Today is the 15 year anniversary of my recruiting agency Salmela. I am typically a future facing fellow, but this anniversary feels worthy of retrospection; a little look back.
February 2006: Torino, Italy. My brother Chad and I had been hired by NBC to help produce all the biathlon programming for the 2006 Winter Olympic Games. It was the first time NBC would broadcast the entire biathlon race program. We were living the dream, bumping into our sports and broadcasting heroes around every corner. There was Al Roker, Katie Couric and Bob Costas at the NBC compound. Bodie Miller, Mario Cipollini, and Picabo Street at the Sports Illustrated party, and of course, our biathlon sports family.
Three years earlier, I had decided to leave the US Biathlon Team coaching staff after 11 seasons and there hadn’t been a day that went by where I didn’t miss the thrill of that job. I was over the grind of 200 days on the road, away from family and friends, but I missed the thrill of the chase; the chance to make history on any given day.
Coming back into the Olympic Family felt like a warm embrace. Being on the broadcasting side of the Olympics felt like a new flirtatious relationship. It was equally thrilling to help my brother and his play-by-play announcing partner deliver a winning call for millions of viewers.
On the homefront, the transition from coaching to the “real world” had come with many surprises, fits, and starts. After abruptly leaving coaching without a plan in place, I landed in a pharmaceutical sales role. The years of travel, lack of resources, and then even fewer resources after the 2002 Olympics had taken their toll. It was time to move on.
Although I was living the dream in Torino, there was a massive question inside my head, “What am I going to do with my life?” I had been laid-off by Eli Lilly in January. My wife Kara was also working through her own transition from Olympic athlete to first time mother and ski shop owner. We had a two year old daughter, a second child on the way and no income. It had become clear to me that the corporate world was not a good fit. With so much stacked against us it’s remarkable (if not a bit foolish) we didn’t just take jobs.
It was in this Northern Italian city where my plans to start a recruiting agency took form. During this dreamy three week stint in Italy I carved out time between biathlon productions, hockey games, speed skating events, meet-ups & medal ceremonies for old friends to write a business plan, buy a recruiting franchise, and second-mortgaged our home.
On March 29, 2006 Kara and I launched Med Search Network (rebranded to Salmela four years ago thanks to our brilliant team member, designer, and copywriting star, Peter Juten). Six months later we made our first placement, a Director of Synthetic Chemistry for a pharmaceutical start-up in Vancouver, BC.
As I piece together this timeline, I wonder how we persevered all those months without revenue or even any promise of success. Entrepreneurs often say they would never do it again if they knew how difficult starting their company would be. I’m not sure I completely agree, but I can relate. I had a strong desire to craft a life that was mine; that I owned and controlled. However, those early months and years were challenging, but only in retrospect. Relishing the “we almost didn’t make it” is a part of so many business origin stories. Those mistakes become the guideposts for success down the road. They become critical touchpoints.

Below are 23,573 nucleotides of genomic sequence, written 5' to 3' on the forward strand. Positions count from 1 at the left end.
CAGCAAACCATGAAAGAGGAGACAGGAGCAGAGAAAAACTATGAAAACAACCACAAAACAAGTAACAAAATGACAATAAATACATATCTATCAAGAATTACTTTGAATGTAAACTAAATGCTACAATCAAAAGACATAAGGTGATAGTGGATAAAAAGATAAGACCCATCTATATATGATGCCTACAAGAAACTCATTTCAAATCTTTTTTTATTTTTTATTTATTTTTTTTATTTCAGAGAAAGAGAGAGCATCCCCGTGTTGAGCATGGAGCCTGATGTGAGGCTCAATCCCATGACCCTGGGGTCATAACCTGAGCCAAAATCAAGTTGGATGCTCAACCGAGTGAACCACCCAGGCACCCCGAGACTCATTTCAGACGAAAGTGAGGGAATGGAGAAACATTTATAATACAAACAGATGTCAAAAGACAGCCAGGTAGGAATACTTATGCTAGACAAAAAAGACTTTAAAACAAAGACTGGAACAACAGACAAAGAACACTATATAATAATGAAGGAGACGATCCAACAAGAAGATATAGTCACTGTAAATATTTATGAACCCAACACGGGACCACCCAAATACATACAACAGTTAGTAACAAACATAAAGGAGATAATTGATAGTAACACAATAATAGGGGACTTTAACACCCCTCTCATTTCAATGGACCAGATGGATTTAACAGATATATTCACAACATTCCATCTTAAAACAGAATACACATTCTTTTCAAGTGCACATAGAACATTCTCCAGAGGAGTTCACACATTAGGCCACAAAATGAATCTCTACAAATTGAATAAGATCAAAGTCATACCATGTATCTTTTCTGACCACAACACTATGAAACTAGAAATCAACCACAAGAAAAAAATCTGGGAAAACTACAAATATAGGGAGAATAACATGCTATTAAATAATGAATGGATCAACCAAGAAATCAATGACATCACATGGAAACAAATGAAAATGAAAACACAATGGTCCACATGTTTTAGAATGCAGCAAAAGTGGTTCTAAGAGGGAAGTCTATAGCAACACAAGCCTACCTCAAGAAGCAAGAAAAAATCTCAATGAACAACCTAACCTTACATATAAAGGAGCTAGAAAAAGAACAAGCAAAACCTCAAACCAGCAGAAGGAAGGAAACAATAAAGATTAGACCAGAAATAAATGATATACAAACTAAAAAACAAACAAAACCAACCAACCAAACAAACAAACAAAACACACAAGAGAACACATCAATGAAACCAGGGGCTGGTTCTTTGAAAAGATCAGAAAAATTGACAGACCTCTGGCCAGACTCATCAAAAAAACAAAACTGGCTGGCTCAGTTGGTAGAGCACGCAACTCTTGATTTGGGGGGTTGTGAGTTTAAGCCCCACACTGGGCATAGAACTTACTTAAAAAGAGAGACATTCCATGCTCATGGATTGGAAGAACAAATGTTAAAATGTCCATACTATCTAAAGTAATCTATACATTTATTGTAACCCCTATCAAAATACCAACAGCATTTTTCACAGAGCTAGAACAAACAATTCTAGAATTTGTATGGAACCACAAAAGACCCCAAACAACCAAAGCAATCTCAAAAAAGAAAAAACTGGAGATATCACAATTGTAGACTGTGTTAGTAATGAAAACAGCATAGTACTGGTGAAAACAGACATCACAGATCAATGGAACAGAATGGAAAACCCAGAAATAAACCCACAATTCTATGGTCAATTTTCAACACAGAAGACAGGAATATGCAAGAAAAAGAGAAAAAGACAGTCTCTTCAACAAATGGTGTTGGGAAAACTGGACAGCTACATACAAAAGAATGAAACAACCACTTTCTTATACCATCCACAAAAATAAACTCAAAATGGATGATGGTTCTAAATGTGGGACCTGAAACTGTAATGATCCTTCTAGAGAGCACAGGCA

After eight years as a solo recruiter and our kids out of the toddler stage, we hired our first employee, Megan Weizel, who just celebrated her seven year employee anniversary last week. She took a similar leap of faith joining a husband and wife team, but her gamble paid off. Megan is now a top 1% recruiter in the industry. Then came Mickey Pearson, Kate Horvath, Meghan Hurley, and new addition Dana Carpenter, MD, a candidate I placed ten years ago. All are impressively productive recruiting professionals with unique contributions to the growth of the company. Our teamwork is our strength. The support, sharing, collaboration, and remarkable efficiency are second to none. Our long-term clients embrace our approach and our candidates, for whom we serve as long-term career strategists.
What does 15 years in business mean? Durability? Doing the right thing? Treating people right? Being effective and consistent on deliverables? I think it’s all of the above, but there are other less definable qualities that support longevity in business. Sometimes these qualities are not always good for the bottom line. Integrity, honesty, authenticity, ingenuity, creativity, and accountability are a few that come to mind that serve longevity over short term gains.
Founders are fickle and I salute those who put up with us. The wounds and scar tissue we bear from the start-up phase can be tough for teams to navigate. I am thankful for my team for navigating those waters with grace. They support me much more than I support them. It’s in their nature. It’s tough to care more than the most caring people you will ever meet. My only barometer for success is their success and their pride of being a part of this 15 year legacy.
Then there are the multitude of candidates and clients we’ve had the privilege to support over 15 years. The work you do is important for health and humanity and it’s been an honor to have been a small part in that effort. From helping launch the PD1-Inhibitor class, to important HIV and rare disease work, to the Covid vaccine launch, we are reminded every day that matching the right talent to task makes a difference and saves lives. Thank you for continuing to partner with us. We adore and appreciate you!